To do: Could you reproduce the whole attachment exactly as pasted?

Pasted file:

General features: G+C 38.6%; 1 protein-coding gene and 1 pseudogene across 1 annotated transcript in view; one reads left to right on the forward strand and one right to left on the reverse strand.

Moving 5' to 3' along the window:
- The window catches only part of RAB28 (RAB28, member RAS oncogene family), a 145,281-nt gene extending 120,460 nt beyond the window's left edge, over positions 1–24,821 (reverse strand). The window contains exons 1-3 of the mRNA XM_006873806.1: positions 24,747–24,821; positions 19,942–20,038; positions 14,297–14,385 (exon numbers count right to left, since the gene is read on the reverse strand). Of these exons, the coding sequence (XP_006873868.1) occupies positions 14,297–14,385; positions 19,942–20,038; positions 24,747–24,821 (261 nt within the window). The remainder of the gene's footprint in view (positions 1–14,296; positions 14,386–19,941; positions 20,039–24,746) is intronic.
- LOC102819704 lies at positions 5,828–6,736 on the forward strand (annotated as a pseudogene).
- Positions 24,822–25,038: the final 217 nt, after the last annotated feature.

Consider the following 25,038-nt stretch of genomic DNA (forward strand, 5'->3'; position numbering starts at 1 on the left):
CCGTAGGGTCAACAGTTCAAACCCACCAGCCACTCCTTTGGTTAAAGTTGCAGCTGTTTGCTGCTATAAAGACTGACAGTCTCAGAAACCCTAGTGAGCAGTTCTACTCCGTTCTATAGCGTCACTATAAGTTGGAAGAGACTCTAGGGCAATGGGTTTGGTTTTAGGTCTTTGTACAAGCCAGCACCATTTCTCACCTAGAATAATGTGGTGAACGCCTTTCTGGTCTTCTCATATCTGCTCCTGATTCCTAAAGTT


General features: G+C 38.6%; 1 protein-coding gene and 1 pseudogene across 1 annotated transcript in view; one reads left to right on the forward strand and one right to left on the reverse strand.

Moving 5' to 3' along the window:
- The window catches only part of RAB28 (RAB28, member RAS oncogene family), a 145,281-nt gene extending 120,460 nt beyond the window's left edge, over positions 1–24,821 (reverse strand). The window contains exons 1-3 of the mRNA XM_006873806.1: positions 24,747–24,821; positions 19,942–20,038; positions 14,297–14,385 (exon numbers count right to left, since the gene is read on the reverse strand). Of these exons, the coding sequence (XP_006873868.1) occupies positions 14,297–14,385; positions 19,942–20,038; positions 24,747–24,821 (261 nt within the window). The remainder of the gene's footprint in view (positions 1–14,296; positions 14,386–19,941; positions 20,039–24,746) is intronic.
- LOC102819704 lies at positions 5,828–6,736 on the forward strand (annotated as a pseudogene).
- Positions 24,822–25,038: the final 217 nt, after the last annotated feature.

Consider the following 25,038-nt stretch of genomic DNA (forward strand, 5'->3'; position numbering starts at 1 on the left):
CCGTAGGGTCAACAGTTCAAACCCACCAGCCACTCCTTTGGTTAAAGTTGCAGCTGTTTGCTGCTATAAAGACTGACAGTCTCAGAAACCCTAGTGAGCAGTTCTACTCCGTTCTATAGCGTCACTATAAGTTGGAAGAGACTCTAGGGCAATGGGTTTGGTTTTAGGTCTTTGTACAAGCCAGCACCATTTCTCACCTAGAATAATGTGGTGAACGCCTTTCTGGTCTTCTCATATCTGCTCCTGATTCCTAAAGTT